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Utilizing a 1031 Exchange to Avoid Capital Gains Taxes
If you are planning to leave an investment property to loved ones, a 1031 exchange may be a helpful estate planning tool for you. Because these exchanges allow you to defer taxes or limit taxes owed at the time of a sale, you can use the money that would have been spent on taxes to increase your real estate portfolio, rental income, and personal wealth.
What is a 1031 Exchange?
A 1031 exchange is a process in which you exchange one investment or business property for another, thus deferring capital gains taxes on any profits you make from selling the first investment property. Although you do not avoid capital gains, you can push a significant portion of capital gains taxes owed into the future. However, you must follow specific rules for a sale and purchase to qualify as a 1031 exchange.
A 1031 exchange will be recognized by the Internal Revenue Service as long as the transaction meets specific criteria:
1. The main requirement is that the exchanged properties are both investment properties, regardless of whether they were the same type of property (for example, an apartment, a building, a multifamily, et cetera). There are also special rules when it comes to vacation homes.
2. Second, money from the sale of the first property must be held by a “qualified intermediary” until the second property is ready to be purchased. A qualified intermediary is a third party that escrows funds until a new property is ready for purchase. You cannot receive funds at any point in the sale of the first property and subsequent purchase of an exchange property. Thus, it is crucial to use a trustworthy and reputable company.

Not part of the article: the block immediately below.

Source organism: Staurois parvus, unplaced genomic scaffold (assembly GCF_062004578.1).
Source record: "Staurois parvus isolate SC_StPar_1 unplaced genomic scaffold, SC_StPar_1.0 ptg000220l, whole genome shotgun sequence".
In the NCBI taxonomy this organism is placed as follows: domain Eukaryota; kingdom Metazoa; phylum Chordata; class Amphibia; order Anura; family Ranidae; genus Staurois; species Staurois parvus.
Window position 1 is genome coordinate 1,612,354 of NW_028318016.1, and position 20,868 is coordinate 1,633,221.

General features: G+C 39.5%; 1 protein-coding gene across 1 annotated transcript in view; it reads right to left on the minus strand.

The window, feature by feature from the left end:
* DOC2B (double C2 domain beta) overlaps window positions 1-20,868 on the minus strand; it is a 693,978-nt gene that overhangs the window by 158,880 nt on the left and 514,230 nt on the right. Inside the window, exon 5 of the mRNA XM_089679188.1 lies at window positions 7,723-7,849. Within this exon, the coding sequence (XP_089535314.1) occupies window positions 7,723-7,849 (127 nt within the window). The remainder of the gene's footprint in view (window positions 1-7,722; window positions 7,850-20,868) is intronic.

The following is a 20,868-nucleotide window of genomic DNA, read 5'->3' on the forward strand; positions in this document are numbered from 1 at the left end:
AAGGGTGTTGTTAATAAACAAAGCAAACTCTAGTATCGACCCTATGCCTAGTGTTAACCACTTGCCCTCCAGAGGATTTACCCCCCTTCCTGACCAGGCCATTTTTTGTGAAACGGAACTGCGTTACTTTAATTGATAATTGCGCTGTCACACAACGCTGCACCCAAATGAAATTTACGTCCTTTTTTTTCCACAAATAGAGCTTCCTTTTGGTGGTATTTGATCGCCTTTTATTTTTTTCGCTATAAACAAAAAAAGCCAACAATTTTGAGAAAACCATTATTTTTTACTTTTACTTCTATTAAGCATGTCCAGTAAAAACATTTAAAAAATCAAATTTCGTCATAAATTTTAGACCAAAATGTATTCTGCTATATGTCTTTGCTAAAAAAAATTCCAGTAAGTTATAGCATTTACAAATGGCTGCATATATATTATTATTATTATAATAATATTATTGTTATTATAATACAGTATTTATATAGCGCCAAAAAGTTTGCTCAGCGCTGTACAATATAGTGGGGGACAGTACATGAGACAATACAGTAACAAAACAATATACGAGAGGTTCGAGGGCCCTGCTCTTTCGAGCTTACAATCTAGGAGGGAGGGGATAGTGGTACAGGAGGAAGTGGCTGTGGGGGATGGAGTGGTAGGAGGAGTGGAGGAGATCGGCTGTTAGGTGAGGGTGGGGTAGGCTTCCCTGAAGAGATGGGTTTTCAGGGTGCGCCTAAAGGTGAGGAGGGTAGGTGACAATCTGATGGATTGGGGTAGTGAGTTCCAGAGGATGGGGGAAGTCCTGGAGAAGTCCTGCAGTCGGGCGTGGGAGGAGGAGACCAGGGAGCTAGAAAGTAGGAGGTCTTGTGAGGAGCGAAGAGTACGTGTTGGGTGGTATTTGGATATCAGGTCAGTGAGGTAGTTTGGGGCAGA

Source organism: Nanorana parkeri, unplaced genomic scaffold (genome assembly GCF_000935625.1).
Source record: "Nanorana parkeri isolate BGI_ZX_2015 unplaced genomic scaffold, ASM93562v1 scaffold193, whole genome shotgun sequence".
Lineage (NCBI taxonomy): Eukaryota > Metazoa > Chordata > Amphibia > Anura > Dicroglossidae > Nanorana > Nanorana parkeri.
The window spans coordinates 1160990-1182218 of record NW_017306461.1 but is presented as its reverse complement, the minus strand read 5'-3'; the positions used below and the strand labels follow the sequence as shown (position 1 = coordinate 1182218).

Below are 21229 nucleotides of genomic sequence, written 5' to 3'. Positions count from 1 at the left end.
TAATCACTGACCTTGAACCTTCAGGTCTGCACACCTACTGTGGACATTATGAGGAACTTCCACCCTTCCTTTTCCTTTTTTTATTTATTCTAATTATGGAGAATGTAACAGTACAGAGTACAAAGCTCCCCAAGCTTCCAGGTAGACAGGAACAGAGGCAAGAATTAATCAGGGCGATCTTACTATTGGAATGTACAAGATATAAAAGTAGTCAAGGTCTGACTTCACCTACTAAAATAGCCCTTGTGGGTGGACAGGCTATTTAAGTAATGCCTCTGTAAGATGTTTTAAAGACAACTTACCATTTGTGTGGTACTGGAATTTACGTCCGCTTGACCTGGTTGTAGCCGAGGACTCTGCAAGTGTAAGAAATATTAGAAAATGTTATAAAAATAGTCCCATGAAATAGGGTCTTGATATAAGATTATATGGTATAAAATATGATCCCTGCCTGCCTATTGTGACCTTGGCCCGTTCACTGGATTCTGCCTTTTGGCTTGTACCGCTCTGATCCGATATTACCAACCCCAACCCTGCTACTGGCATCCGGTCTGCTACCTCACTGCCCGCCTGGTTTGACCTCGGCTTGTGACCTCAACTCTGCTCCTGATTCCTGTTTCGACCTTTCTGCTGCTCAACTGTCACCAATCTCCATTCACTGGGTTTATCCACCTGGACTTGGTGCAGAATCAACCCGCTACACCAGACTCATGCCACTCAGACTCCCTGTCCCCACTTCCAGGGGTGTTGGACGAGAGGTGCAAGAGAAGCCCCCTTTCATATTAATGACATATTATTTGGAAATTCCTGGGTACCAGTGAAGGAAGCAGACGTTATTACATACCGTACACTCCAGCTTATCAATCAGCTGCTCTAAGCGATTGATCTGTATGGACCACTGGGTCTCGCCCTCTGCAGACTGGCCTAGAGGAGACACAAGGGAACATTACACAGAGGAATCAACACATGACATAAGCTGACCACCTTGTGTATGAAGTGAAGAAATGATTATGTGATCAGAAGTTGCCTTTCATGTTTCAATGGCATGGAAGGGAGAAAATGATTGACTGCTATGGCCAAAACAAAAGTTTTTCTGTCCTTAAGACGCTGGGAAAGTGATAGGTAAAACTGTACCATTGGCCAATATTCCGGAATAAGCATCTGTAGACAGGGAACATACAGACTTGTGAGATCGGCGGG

3. Third, the exchange needs to happen within a specific timeframe. You must designate, in writing to the intermediary, properties you’re interested in buying within 45 days of the sale of your first investment property. You then have 180 days to complete the purchase of the exchanged property.
The 1031 exchange process can be done back–to–back without limit on the number of transactions, as long as they are all done correctly. This means that many people can defer capital taxes for very long periods.
When you ultimately decide to sell your exchanged property for cash, you’ll pay taxes at the long-term capital gains rate. That can be much less than other tax rates. For example, in 2022, the tax rate is 0 percent, 15 percent, or 20 percent, depending on a person’s taxable income.
1031 Exchanges and Estate Planning
You may not realize that 1031 exchanges can be a valuable estate planning tool. For example, if you pass away without ever selling your replacement property, your heirs will inherit it at market value. Your loved ones won’t have to pay capital gains taxes on any property value appreciation.
Before determining whether a 1031 exchange is suitable for you, you must consider additional intricacies and rules. If you are considering a 1031 exchange as part of your estate planning process, it is a good idea to speak with your attorney.